I admit it; I’m a sucker for period dramas on the big or small screen. So it should be of no surprise that Iast winter, I got hooked on the PBS series Downton Abbey. For those who aren’t period drama buffs, the show chronicles the lives of the aristocratic Grantham family and their servants in the turn of 20th century England. An integral part of the smooth operations of Downton Abbey is Mr. Carson, the butler and leader of the male servants, who possesses exacting standards and unerring commitment to tradition.
In season 2, while all the able bodied men are away fighting in WWI, Mr. Carson is left with a scant few male servants on staff to keep the household running. Rather than use the available female servants in the house to fill the gap, Mr. Carson instead takes on much of the duties of his absent team, leaving himself spread too thin with a lot of unfinished work. Things come to head when Mr. Carson collapses in the midst of serving at a formal dinner party and ultimately is put on bed rest in order to recuperate.
As a trained Organizational Psychologist and project leader at Forum, I couldn’t help but think about the tried and true lessons a fictional British butler can remind 21st century first-line leaders:
Let go of perfection. Mr. Carson had exacting standards which were ultimately a part in his undoing when short staffed. His obsession with perfection slowed him down in both making decisions and getting the work done, which left him accomplishing far less than he could have. In today’s fast paced world of change there isn’t time for perfection before acting. In fact, unless you are in the business of saving lives, I would suggest adhering to standards of perfection is not even necessary. Don’t be caught in “perfection paralysis”, make the best decision you can with the data available at the time, take action, and, of course, correct as you go.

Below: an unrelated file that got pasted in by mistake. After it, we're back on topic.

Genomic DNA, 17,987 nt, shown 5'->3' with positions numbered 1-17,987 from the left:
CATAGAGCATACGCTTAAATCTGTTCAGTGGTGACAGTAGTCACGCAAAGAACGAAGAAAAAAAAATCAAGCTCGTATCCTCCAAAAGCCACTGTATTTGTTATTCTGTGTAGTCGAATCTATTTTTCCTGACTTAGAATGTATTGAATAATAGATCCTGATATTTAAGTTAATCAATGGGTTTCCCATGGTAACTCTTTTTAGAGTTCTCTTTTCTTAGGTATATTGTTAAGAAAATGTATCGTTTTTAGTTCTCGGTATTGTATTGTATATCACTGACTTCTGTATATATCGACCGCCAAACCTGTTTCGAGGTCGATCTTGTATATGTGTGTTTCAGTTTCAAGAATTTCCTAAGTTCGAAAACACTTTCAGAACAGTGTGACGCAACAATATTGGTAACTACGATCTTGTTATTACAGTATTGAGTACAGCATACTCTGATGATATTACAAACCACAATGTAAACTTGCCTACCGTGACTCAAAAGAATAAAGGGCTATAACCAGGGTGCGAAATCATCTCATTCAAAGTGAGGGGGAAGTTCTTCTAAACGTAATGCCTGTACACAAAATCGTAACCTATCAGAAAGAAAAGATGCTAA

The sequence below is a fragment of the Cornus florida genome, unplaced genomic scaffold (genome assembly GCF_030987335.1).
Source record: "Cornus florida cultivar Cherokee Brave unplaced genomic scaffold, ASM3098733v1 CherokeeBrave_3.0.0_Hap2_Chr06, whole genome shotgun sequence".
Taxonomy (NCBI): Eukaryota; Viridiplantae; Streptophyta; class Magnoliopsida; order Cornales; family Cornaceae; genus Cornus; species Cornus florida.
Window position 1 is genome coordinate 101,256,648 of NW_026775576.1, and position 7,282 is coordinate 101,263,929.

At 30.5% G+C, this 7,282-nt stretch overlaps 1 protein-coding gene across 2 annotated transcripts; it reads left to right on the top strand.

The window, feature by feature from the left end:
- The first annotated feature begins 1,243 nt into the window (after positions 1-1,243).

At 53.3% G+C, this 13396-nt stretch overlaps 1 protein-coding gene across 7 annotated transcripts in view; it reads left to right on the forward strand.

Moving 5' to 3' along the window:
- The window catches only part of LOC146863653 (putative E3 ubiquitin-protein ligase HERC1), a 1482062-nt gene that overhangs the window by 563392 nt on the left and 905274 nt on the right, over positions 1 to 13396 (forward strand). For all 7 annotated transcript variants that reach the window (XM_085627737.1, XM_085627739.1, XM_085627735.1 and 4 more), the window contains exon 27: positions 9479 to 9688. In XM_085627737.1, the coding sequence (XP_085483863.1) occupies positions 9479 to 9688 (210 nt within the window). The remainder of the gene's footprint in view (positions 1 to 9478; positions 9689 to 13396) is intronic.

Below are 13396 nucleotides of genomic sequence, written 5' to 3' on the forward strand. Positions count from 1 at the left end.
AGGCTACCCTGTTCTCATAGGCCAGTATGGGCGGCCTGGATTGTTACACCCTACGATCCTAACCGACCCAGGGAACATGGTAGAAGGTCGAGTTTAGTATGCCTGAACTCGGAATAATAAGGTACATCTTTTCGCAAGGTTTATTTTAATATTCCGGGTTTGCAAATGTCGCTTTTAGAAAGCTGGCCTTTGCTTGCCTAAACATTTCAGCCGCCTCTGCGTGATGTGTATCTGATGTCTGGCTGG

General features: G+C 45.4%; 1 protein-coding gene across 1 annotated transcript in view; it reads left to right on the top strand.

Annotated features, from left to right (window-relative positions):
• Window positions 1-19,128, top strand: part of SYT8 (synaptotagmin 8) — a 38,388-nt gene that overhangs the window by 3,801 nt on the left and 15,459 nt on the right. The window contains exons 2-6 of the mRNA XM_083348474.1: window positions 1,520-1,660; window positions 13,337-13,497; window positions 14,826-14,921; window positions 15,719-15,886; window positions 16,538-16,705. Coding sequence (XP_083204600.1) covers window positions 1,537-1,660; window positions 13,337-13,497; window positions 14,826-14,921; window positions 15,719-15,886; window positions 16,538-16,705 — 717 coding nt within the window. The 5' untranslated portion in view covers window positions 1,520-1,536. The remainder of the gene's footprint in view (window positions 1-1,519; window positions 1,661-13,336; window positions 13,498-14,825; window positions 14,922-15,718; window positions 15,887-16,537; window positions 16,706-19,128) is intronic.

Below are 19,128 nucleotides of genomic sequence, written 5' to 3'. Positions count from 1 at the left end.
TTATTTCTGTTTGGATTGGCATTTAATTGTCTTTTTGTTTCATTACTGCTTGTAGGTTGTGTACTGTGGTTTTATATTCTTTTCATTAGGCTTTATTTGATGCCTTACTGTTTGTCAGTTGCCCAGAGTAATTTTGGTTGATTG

Embrace Change. Mr. Carson refused to delegate to other members of the team because he could not embrace the changing times and allow women to fill in for the male servants during dinner service. . Do what Mr. Carson could not, recognize that in tough times you need to discover new and innovate ways to utilize your team to get the work done.
Trust your team. Could it be that behind Mr. Carson’s disapproval of women serving dinner also lurked a lack of trust in members of the larger team? You’ve heard it before: as a first-line leader, you need delegate to the appropriate members of your team and trust that your direct reports are up to the job. Otherwise, you’re setting yourself up to waste time on activities that do not advance the goals and strategies of your organization.
While the lessons from Mr. Carson may seem simple, they may not be the easiest to implement. Share your thoughts: What are some new and innovate ways you are utilizing your team in the face of today’s business climate?